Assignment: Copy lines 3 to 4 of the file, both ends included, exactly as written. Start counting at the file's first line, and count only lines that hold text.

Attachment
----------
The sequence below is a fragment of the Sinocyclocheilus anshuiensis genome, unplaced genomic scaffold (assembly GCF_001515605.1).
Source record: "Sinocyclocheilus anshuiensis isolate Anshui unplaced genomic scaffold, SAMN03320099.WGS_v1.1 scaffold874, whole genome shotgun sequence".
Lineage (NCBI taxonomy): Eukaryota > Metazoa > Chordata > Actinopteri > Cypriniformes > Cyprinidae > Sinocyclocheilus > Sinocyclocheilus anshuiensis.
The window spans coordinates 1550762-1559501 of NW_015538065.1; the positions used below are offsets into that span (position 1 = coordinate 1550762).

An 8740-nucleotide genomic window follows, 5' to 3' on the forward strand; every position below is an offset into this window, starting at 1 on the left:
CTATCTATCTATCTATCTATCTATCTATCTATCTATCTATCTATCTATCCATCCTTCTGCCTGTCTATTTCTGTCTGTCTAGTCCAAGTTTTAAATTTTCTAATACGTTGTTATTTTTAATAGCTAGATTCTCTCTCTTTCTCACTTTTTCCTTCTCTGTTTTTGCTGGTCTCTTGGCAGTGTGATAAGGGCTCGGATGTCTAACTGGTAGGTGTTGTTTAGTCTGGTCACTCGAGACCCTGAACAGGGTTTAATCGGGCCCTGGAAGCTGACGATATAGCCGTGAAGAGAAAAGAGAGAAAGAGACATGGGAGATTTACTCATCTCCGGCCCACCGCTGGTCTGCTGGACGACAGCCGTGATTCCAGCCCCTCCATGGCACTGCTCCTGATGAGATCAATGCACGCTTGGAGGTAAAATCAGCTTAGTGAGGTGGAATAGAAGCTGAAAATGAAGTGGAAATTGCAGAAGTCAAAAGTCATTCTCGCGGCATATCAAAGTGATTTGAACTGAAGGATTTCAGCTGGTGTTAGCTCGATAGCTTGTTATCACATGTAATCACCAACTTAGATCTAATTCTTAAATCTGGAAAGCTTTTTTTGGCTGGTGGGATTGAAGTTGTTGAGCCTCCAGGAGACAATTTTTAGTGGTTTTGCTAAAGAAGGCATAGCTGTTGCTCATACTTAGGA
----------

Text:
Lineage (NCBI taxonomy): Eukaryota > Metazoa > Chordata > Actinopteri > Cypriniformes > Cyprinidae > Sinocyclocheilus > Sinocyclocheilus anshuiensis.
The window spans coordinates 1550762-1559501 of NW_015538065.1; the positions used below are offsets into that span (position 1 = coordinate 1550762).